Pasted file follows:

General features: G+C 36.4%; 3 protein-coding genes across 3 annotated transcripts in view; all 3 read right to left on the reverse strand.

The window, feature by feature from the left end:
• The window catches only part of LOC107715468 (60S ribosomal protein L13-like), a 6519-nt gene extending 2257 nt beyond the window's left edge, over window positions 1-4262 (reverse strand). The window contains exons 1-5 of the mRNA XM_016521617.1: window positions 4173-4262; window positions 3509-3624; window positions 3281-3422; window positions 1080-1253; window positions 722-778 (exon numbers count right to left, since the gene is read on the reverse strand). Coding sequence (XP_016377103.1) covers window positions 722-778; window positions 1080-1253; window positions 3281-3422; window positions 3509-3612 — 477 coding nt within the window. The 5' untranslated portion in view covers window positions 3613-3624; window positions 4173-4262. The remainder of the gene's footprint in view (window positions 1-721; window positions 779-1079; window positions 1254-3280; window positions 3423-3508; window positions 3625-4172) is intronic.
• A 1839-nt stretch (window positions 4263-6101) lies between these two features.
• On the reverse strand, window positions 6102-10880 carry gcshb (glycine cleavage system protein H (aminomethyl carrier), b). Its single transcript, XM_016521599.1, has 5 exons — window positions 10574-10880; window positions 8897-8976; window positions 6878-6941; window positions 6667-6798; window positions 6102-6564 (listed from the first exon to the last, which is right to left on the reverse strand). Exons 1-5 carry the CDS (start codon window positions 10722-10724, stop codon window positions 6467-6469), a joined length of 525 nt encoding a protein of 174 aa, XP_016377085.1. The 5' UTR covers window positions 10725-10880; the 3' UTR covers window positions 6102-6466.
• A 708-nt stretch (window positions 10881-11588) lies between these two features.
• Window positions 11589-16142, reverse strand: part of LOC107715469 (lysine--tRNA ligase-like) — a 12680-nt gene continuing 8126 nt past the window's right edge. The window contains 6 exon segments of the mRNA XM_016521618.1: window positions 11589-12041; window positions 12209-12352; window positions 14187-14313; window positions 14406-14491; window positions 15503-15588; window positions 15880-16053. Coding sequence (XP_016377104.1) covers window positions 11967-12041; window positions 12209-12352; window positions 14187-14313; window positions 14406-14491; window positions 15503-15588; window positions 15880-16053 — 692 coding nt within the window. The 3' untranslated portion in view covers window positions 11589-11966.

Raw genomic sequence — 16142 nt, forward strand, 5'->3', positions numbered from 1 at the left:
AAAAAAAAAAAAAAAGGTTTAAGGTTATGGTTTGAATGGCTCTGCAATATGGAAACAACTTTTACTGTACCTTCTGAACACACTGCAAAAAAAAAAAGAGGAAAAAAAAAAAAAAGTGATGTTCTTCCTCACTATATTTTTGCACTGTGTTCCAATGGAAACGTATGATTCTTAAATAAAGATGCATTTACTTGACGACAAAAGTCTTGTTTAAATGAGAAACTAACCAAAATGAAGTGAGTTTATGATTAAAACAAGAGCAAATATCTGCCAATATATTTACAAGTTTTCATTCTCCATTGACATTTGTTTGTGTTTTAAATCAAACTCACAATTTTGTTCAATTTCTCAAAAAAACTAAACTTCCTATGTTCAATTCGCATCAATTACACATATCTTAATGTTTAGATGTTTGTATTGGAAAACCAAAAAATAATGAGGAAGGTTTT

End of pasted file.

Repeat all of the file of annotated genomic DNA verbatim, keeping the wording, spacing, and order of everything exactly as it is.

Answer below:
General features: G+C 36.4%; 3 protein-coding genes across 3 annotated transcripts in view; all 3 read right to left on the reverse strand.

The window, feature by feature from the left end:
• The window catches only part of LOC107715468 (60S ribosomal protein L13-like), a 6519-nt gene extending 2257 nt beyond the window's left edge, over window positions 1-4262 (reverse strand). The window contains exons 1-5 of the mRNA XM_016521617.1: window positions 4173-4262; window positions 3509-3624; window positions 3281-3422; window positions 1080-1253; window positions 722-778 (exon numbers count right to left, since the gene is read on the reverse strand). Coding sequence (XP_016377103.1) covers window positions 722-778; window positions 1080-1253; window positions 3281-3422; window positions 3509-3612 — 477 coding nt within the window. The 5' untranslated portion in view covers window positions 3613-3624; window positions 4173-4262. The remainder of the gene's footprint in view (window positions 1-721; window positions 779-1079; window positions 1254-3280; window positions 3423-3508; window positions 3625-4172) is intronic.
• A 1839-nt stretch (window positions 4263-6101) lies between these two features.
• On the reverse strand, window positions 6102-10880 carry gcshb (glycine cleavage system protein H (aminomethyl carrier), b). Its single transcript, XM_016521599.1, has 5 exons — window positions 10574-10880; window positions 8897-8976; window positions 6878-6941; window positions 6667-6798; window positions 6102-6564 (listed from the first exon to the last, which is right to left on the reverse strand). Exons 1-5 carry the CDS (start codon window positions 10722-10724, stop codon window positions 6467-6469), a joined length of 525 nt encoding a protein of 174 aa, XP_016377085.1. The 5' UTR covers window positions 10725-10880; the 3' UTR covers window positions 6102-6466.
• A 708-nt stretch (window positions 10881-11588) lies between these two features.
• Window positions 11589-16142, reverse strand: part of LOC107715469 (lysine--tRNA ligase-like) — a 12680-nt gene continuing 8126 nt past the window's right edge. The window contains 6 exon segments of the mRNA XM_016521618.1: window positions 11589-12041; window positions 12209-12352; window positions 14187-14313; window positions 14406-14491; window positions 15503-15588; window positions 15880-16053. Coding sequence (XP_016377104.1) covers window positions 11967-12041; window positions 12209-12352; window positions 14187-14313; window positions 14406-14491; window positions 15503-15588; window positions 15880-16053 — 692 coding nt within the window. The 3' untranslated portion in view covers window positions 11589-11966.

Raw genomic sequence — 16142 nt, forward strand, 5'->3', positions numbered from 1 at the left:
AAAAAAAAAAAAAAAGGTTTAAGGTTATGGTTTGAATGGCTCTGCAATATGGAAACAACTTTTACTGTACCTTCTGAACACACTGCAAAAAAAAAAAGAGGAAAAAAAAAAAAAAGTGATGTTCTTCCTCACTATATTTTTGCACTGTGTTCCAATGGAAACGTATGATTCTTAAATAAAGATGCATTTACTTGACGACAAAAGTCTTGTTTAAATGAGAAACTAACCAAAATGAAGTGAGTTTATGATTAAAACAAGAGCAAATATCTGCCAATATATTTACAAGTTTTCATTCTCCATTGACATTTGTTTGTGTTTTAAATCAAACTCACAATTTTGTTCAATTTCTCAAAAAAACTAAACTTCCTATGTTCAATTCGCATCAATTACACATATCTTAATGTTTAGATGTTTGTATTGGAAAACCAAAAAATAATGAGGAAGGTTTT